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6/4/2014 11:37 P.M. ET

Encarnacion day to day due to tight back

DETROIT -- Edwin Encarnacion is considered day to day after he was forced to depart the Blue Jays' 8-2 victory over the Tigers on Wednesday night because of a tight back.

Encarnacion was vague about the timing of the injury, but it's clear that the issue wasn't isolated to Wednesday's game. The discomfort increased vs. the Tigers, but this seems to be a situation that has been bothering him for at least a couple of days.

The injury doesn't appear to be overly serious, and while Encarnacion likely will sit out the series finale on Thursday, he also wouldn't completely rule out the possibility of playing.

"I don't think it's anything bad," Encarnacion said following Wednesday's game. "I'll see tomorrow if I need maybe one day or maybe I feel I can play DH. We'll see tomorrow."

Designated hitter Adam Lind likely will see the bulk of the playing time at first base if Encarnacion requires some additional rest. Juan Francisco also could see action at designated hitter, which would then allow Brett Lawrie to move back to third base for a brief stint.

Encarnacion is coming off arguably the best month of his career. The 31-year-old tied Mickey Mantle for the most home runs by an American League player with 16 homers in May. He also posted a .281 average with a 1.132 OPS, 33 RBIs and 16 walks over the span of 30 games.

Control has been biggest issue for Delabar

DETROIT -- Last year, Steve Delabar was one of the most reliable relievers in baseball, but this season, the Blue Jays are still waiting for that dominating force to establish himself.

Delabar's velocity has dipped a bit this season, but even more alarming has been the lack of control. The walks are up, the strikeouts are down and the once overpowering reliever is no longer such a sure thing.

None of that is to suggest Delabar won't be able to turn things around in the relatively near future, but the prolonged struggles of the 2013 All-Star certainly haven't gone unnoticed by manager John Gibbons.

"He's not locating his fastball, and walking too many guys," Gibbons said. "Might be feeling for it a little bit. A lot of times that will happen when you start walking guys, try to start guiding it a little bit, and it works totally the opposite."

There has been plenty of talk recently about Delabar's decreased velocity, but the numbers would suggest it's not as drastic as some would lead you to believe. According to Brooks Baseball, Delabar averaged 95.53 mph on his four-seam fastball last season, and this year he's slightly down to 94.59.

The loss of even one mph is less than ideal, but it's also something that Delabar should be able to overcome. The bigger issue has been the inconsistent command as Delabar has walked 1.2 more batters and struck out 4.7 fewer per nine innings this season.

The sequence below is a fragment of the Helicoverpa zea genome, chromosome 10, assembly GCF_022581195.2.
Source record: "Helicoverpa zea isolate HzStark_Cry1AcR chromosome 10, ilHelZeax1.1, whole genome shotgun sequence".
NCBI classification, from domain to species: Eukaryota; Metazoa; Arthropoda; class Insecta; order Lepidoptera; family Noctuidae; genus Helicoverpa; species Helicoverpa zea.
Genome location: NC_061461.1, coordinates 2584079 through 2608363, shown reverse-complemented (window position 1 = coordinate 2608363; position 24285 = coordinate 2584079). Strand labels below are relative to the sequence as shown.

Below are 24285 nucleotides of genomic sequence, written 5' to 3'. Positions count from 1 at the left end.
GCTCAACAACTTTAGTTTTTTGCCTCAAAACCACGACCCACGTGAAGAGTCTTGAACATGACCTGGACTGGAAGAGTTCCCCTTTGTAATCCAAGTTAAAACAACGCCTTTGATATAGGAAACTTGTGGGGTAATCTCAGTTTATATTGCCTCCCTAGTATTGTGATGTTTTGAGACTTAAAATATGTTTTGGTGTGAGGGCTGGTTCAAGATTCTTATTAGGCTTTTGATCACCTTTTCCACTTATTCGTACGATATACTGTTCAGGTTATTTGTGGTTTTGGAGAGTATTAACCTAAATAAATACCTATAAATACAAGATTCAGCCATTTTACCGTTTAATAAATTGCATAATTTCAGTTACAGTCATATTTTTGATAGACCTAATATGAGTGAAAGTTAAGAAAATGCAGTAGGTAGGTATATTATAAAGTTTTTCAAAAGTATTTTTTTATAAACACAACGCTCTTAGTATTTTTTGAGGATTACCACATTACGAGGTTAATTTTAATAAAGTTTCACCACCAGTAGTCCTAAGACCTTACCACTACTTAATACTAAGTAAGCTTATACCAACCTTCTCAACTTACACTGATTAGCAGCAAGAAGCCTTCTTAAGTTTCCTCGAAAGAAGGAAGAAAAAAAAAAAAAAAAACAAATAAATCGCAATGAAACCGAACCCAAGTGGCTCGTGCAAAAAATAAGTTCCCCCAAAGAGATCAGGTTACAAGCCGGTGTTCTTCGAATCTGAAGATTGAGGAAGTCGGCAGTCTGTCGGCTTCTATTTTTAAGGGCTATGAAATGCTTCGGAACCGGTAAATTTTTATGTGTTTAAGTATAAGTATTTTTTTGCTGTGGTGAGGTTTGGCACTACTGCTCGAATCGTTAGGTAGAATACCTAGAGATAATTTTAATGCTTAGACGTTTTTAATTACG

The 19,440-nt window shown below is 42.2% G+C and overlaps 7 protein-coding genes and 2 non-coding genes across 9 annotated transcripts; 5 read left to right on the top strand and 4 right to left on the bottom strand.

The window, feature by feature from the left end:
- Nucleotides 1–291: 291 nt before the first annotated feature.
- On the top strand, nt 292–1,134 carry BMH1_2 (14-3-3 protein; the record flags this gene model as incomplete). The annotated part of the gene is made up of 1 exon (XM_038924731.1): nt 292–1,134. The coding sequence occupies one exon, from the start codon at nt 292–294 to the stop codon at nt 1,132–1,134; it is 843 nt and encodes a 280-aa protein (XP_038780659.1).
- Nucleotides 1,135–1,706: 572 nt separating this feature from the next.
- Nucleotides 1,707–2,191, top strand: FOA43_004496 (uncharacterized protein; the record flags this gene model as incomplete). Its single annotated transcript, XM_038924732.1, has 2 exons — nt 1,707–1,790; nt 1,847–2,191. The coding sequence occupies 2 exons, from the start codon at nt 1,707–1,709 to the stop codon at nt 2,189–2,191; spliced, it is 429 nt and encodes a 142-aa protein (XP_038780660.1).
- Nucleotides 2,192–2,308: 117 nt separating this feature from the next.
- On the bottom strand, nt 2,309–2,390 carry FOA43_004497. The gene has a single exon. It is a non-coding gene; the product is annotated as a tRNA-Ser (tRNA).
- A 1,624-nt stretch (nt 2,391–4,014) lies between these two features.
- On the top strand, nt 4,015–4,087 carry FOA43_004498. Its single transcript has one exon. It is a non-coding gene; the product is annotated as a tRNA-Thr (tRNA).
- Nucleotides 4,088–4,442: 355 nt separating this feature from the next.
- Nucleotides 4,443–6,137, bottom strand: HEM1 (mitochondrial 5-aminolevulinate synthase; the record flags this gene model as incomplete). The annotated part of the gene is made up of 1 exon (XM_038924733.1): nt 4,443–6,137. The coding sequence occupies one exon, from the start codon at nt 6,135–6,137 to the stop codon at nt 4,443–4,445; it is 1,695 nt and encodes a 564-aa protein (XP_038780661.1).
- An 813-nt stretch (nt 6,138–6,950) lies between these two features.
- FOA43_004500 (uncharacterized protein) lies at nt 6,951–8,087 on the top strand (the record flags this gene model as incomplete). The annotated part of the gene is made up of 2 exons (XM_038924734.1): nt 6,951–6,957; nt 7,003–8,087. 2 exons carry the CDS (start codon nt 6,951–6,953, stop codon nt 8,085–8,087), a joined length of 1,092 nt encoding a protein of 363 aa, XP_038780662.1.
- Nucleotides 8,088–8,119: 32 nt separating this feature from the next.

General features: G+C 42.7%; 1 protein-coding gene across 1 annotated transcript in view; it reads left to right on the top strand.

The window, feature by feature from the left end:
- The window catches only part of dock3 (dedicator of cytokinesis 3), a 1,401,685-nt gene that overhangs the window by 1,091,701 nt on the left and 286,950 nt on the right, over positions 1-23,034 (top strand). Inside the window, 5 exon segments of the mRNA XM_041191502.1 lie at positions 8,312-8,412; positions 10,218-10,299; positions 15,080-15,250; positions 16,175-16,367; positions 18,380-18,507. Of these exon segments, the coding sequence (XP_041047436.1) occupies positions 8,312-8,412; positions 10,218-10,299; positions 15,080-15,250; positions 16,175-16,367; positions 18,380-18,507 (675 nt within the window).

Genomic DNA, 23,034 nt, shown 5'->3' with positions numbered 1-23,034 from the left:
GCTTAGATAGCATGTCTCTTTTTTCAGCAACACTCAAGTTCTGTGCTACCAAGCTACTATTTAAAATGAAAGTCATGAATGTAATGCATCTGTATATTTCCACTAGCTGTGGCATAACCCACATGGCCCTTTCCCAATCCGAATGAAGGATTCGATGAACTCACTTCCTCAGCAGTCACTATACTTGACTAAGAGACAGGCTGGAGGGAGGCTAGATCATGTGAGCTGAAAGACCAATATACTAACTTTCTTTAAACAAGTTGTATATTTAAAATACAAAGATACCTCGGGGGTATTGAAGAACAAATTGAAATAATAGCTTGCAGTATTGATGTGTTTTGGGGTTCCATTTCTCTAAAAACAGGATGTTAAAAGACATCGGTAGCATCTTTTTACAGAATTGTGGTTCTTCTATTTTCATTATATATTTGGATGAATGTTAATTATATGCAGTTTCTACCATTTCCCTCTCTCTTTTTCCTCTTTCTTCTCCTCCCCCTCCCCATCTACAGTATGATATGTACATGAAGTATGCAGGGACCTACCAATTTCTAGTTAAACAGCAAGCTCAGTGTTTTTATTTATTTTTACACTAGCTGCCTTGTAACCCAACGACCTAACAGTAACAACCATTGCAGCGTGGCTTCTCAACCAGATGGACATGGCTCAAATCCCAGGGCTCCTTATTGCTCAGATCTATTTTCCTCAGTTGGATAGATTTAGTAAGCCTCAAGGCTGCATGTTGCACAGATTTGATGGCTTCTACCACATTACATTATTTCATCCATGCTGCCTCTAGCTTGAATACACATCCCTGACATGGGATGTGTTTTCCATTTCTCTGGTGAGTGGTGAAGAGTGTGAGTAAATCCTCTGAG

Delabar has walked at least one batter in seven of his past 11 outings. Those issues surfaced again on Tuesday night as he walked two before eventually giving up a three-run homer with two outs to J.D. Martinez.

"He says he feels fine," Gibbons said when asked if there were any health concerns. "He competes, he keeps competing. [A lot of relievers] hit stretches and it's not as easy as it used to be, but they still get back on track."

Blue Jays to host clinic to raise funds for Sheppard

DETROIT -- The Blue Jays Baseball Academy and the Whitby Minor Baseball Association will host a one-day instructional clinic in July to help raise funds for a young boy who is dealing with a very serious medical condition.

Ben Sheppard is an 8-year-old who lives with left hemiplegic spastic cerebral palsy. The condition causes a lot of tightness and spasticity in Sheppard's muscles, and as he gets older the ability to move around becomes even more difficult.

A relatively new surgical procedure called Selective Dorsal Rhizotomy (SDR) has been recommended. It's performed by Dr. T.S. Park, most effectively at the St. Louis Children's Hospital, but the family needs some additional financial support and that's one reason why the one-day clinic was created.

"Ben's dream is very simple, he wants to walk pain-free so he is able to play baseball with other kids," said Hall of Famer Roberto Alomar, who will be one of the camp instructors. "After understanding Ben's passion for baseball, it was a very easy decision to get involved and lend a helping hand to him and his family."

The clinic will take place from 9 a.m. to 12 p.m. ET and registration is open to both male and female players ages 6 to 15. Each participant will receive a Blue Jays hat, Blue Jays T-shirt, and an Alomar pro style 12-inch baseball glove.

The cost of the clinic is $80 per participant, with all funds raised being donated to help support the proposed surgery. In addition, Honda Canada will match all registration fees generated from the clinic with a one-time monetary contribution.

Toronto Blue Jays alumni will act as the camp instructors and will receive assistance from local WMBA coaches. Instructors include: Alomar, Carlos Delgado, Devon White, Duane Ward, Tom Henke, Alex Gonzalez, Jesse Barfield, Lloyd Moseby, and Paul Quantrill.

The Sheppard family has established a fund-raising goal of $100,000 to help offset the costs involved for: surgery, travel, accommodations and physiotherapy. If you cannot attend the clinic, you can also donate to Ben Sheppard's proposed surgery fund at bluejays.com/HelpBenRunTheBases.

Gregor Chisholm is a reporter for MLB.com. Read his blog, North of the Border, and follow him on Twitter @gregorMLB. This story was not subject to the approval of Major League Baseball or its clubs.